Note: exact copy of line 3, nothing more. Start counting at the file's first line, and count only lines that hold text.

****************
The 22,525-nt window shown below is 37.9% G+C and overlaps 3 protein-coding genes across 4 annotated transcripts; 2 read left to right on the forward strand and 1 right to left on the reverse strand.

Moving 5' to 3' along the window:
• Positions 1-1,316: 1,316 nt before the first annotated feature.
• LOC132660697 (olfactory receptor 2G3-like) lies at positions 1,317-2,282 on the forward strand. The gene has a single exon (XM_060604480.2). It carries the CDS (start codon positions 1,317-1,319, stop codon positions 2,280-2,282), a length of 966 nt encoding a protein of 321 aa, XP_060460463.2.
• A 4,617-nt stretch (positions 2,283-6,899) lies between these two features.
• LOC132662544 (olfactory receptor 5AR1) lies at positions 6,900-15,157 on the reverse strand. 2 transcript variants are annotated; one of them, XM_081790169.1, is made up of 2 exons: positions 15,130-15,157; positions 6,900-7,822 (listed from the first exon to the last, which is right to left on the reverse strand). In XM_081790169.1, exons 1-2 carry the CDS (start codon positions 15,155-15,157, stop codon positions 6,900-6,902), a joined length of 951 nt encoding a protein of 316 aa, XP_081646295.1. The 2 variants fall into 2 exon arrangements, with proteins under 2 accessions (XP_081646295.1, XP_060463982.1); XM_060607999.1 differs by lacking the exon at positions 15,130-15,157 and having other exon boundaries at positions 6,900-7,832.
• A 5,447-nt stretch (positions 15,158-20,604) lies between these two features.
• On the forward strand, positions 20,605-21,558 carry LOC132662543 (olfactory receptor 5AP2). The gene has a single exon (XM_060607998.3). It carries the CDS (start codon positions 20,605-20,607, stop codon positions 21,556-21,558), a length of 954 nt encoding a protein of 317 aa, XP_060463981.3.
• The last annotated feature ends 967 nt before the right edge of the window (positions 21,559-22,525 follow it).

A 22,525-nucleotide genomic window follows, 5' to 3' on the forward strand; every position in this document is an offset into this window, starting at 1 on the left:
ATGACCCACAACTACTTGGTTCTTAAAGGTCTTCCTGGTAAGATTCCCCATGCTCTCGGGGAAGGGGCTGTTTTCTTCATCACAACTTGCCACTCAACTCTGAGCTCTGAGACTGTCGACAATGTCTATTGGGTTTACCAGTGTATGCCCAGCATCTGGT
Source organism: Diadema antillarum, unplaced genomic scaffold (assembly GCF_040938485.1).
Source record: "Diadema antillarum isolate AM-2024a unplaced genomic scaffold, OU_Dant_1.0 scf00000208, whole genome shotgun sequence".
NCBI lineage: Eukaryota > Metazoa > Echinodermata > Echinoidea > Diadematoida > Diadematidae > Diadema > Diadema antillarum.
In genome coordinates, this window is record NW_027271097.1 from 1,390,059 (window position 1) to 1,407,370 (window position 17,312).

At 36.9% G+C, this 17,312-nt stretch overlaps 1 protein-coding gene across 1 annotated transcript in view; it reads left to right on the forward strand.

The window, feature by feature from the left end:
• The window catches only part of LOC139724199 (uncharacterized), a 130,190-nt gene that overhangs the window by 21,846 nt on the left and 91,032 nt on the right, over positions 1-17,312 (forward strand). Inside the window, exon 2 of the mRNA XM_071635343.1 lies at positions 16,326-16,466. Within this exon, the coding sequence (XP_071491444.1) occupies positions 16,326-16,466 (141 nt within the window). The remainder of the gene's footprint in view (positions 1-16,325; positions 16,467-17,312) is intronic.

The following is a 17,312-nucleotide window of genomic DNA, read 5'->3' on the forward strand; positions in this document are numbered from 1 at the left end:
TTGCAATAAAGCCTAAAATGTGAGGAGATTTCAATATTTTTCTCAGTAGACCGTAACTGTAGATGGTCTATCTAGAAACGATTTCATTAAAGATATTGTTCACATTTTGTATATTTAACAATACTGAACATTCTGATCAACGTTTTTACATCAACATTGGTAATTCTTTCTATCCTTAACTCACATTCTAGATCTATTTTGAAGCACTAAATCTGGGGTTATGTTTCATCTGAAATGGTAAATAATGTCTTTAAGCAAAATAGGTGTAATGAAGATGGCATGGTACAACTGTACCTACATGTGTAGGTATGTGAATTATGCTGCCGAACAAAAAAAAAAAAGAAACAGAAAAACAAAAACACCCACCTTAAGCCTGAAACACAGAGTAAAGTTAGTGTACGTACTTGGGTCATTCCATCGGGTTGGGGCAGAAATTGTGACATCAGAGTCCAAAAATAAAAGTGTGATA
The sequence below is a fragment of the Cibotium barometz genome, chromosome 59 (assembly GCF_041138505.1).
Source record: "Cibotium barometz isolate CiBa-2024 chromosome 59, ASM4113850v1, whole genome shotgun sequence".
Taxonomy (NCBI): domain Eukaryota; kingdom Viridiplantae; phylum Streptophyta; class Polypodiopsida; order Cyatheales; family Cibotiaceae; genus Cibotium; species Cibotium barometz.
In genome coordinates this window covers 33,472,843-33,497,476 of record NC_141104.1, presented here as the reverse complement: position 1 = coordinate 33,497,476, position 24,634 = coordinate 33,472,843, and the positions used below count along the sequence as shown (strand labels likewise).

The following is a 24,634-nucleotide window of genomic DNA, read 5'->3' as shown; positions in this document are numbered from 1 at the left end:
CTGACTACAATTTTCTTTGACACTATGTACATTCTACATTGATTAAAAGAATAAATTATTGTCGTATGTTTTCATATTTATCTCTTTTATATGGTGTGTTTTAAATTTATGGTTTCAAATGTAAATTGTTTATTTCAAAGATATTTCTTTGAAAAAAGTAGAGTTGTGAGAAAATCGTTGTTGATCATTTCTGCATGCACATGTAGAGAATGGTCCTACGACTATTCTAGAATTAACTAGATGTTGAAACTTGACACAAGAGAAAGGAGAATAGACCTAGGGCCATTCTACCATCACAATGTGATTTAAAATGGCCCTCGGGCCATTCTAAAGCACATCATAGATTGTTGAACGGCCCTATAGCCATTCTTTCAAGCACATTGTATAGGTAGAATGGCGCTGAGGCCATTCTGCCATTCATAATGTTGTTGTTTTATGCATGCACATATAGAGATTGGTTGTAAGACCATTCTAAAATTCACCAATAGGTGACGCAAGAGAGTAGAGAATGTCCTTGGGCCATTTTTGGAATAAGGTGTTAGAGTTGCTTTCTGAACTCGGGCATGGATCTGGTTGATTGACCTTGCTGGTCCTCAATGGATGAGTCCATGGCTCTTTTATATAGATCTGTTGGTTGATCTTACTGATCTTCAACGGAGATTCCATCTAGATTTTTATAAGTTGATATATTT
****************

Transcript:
• Positions 1-1,316: 1,316 nt before the first annotated feature.